- Telemedicine services throughout Brazil will continue to expand in coming years and aid in the improvement of medical services in the country over the long term.
- The increasing implementation of telemedicine in Brazil will be of strategic importance to pharmaceutical firms.
- Data protection will be a key theme in the use of telemedicine
Telemedicine services throughout Brazil will continue to expand in coming years and aid in the improvement of medical services in the country over the long term.
Telemedicine will become an important facet of medical provision in Brazil as it is supported by the country’s strong technological base and driven by the need to address human resource as well as fiscal constraints.
In February 2020, the Brazilian Ministries of Health and Science, Technology, Innovation and Communication launched the Chamber of Health 4.0 programme, an environment for discussions between members of public and private institutions to develop the digital healthcare strategy for Brazil.
This programme is part of the actions provided for in Brazil’s Internet of Things (IoT) Scheme, launched by the government in 2019 aimed at connecting everyday devices to the internet.
The idea is to implement and develop the IoT in Brazil, based on free competition and data circulation, observing guidelines of information security, privacy and protection of personal data.
Telemedicine is beginning to improve access to specialist hospital services, such as the digital ophthalmology service TeleOftalmo, launched by Brazilian telehealth service TelessaúdeRS in with the Universidade Federal de Rio Grande do Sul and the state government of Rio Grande do Sul in the south.
Digital infrastructure is supported by the Telemedicine University Network, Rute, which connects universities and teaching hospitals, and Telessaúde Brasil Redes, the national telehealth network programme run by the Ministry of Health to provide digital services to primary care.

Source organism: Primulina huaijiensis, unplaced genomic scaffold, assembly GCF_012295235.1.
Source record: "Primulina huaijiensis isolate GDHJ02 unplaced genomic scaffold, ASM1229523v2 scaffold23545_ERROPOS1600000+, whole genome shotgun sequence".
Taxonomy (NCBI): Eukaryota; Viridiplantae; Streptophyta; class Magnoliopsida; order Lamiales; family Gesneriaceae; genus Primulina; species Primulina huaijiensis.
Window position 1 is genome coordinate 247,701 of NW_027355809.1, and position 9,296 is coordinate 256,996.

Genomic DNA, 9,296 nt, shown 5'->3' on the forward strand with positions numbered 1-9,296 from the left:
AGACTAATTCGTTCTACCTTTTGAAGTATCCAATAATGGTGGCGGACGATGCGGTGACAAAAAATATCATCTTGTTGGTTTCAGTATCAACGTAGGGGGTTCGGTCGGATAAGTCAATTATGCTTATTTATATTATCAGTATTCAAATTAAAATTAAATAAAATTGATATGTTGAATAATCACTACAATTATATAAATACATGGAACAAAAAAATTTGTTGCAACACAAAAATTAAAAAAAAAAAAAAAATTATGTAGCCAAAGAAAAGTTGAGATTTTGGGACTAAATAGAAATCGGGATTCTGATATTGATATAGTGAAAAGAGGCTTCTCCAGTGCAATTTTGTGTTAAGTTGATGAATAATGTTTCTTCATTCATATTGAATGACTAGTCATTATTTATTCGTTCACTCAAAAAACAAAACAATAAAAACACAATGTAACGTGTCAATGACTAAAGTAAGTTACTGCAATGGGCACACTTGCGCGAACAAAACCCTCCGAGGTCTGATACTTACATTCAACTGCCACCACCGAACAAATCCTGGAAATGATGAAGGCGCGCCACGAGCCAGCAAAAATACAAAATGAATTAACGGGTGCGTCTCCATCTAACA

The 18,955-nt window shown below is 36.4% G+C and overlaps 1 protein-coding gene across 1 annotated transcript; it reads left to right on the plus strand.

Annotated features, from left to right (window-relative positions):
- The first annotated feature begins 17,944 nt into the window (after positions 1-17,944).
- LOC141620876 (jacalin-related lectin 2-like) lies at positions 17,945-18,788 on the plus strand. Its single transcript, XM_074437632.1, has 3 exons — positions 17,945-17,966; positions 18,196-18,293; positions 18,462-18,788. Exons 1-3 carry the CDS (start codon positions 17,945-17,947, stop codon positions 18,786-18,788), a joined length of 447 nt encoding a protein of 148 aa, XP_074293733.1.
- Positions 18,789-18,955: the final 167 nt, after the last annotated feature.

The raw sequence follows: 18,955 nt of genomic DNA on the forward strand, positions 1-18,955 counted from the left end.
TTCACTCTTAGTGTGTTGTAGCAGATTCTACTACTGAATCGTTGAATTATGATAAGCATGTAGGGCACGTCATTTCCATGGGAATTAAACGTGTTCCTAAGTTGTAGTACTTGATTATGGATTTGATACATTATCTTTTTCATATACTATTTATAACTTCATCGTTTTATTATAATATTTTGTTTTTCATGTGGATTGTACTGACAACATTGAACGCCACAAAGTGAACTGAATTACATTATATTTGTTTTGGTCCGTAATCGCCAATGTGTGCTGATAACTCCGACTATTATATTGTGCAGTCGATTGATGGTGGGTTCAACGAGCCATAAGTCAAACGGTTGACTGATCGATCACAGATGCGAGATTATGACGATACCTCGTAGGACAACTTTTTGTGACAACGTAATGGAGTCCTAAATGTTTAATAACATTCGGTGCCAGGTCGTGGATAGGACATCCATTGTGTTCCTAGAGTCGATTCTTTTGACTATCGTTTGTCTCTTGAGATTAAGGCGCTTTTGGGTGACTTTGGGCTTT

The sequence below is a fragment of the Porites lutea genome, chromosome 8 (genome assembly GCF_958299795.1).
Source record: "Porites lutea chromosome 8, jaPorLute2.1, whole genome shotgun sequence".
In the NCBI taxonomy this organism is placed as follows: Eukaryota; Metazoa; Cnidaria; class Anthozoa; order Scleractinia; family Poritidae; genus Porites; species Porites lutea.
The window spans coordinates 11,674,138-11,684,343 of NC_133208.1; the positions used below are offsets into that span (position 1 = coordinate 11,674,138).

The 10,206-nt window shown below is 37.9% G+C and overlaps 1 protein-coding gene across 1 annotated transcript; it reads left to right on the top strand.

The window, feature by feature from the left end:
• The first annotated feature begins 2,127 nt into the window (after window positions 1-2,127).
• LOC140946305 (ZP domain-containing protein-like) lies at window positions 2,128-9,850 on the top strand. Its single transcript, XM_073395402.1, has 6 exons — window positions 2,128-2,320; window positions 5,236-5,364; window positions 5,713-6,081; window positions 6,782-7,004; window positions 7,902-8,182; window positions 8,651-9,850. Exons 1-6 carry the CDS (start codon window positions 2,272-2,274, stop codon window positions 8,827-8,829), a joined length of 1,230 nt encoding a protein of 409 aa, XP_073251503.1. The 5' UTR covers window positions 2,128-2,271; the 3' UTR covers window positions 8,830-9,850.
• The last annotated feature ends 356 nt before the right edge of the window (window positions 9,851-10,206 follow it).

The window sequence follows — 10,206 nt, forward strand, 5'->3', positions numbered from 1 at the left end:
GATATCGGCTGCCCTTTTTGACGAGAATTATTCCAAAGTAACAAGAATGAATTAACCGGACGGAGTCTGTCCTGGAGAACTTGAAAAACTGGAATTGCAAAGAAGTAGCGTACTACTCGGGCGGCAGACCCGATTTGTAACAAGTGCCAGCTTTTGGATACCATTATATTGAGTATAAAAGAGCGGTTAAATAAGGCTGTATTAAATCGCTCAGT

A handful of digital connections are also reaching remote parts of the Amazon.
The Ministry of Health has launched several apps to provide access to personal health records but there is a long way to go for a wider uptake of telehealth by the general public.
To further advance telemedicine, Brazil will need to utilise smartphone technology to provide access to care, particularly among low-income and remote communities, and to encourage people to take greater responsibility for their own health.
The increasing implementation of telemedicine in Brazil will be of strategic importance to pharmaceutical firms.
With telemedicine providing better access to medical professionals, diagnosis rates and patient adherence to treatment, regimes are expected to improve. The latter will become increasingly important as more patients are affected by multiple chronic conditions and require multiple pharmaceutical products. We believe Brazil’s pharmaceutical market has the capacity for considerable future growth in the long term due to increasing government efforts to improve healthcare quality and infrastructure in the country. In 2019, we calculate that Brazil’s combined sales of prescription drugs and OTC medicines was BRL89.4bn (USD22.7bn) and this will increase to BRL122.9bn (USD23.4bn) by 2024, representing a compound annual growth rate (CAGR) of 6.6%.
Uptake Of Telemedicine To Increase Commercial Opportunities
Brazil — Pharmaceutical Sales (2019–2024)
f = Fitch Solutions forecast. Source: United Nations Comtrade Database UNSD/DESA, ITC, Fitch Solutions
Data protection will be a key theme in the use of telemedicine.
In 2018, the first specific legislation on data protection was enacted in Brazil, Lei Geral de Proteção de Dados (LGPD).
However, even though enacted in 2018, the date of entry into force of the LGPD remains undetermined. Currently, the official date for the LGPD to come into effect is May 3 2021, with the effective date for the application of penalties arising from non-compliance with the LGPD on August 1 2021.
Therefore, considering that data protection and privacy standards are fairly new, processing agents are not that familiar with their obligations under the LGPD and privacy policies are consequently poorly drafted and insufficient in terms of information to the data subjects.
It is likely that the lack of transparency in the type of data being processed and on the use of patient data for secondary purposes will be one of the top infringements committed by healthcare providers once LGPD is in force and functioning.
Originally published at https://www.fitchsolutions.com on November 25, 2020.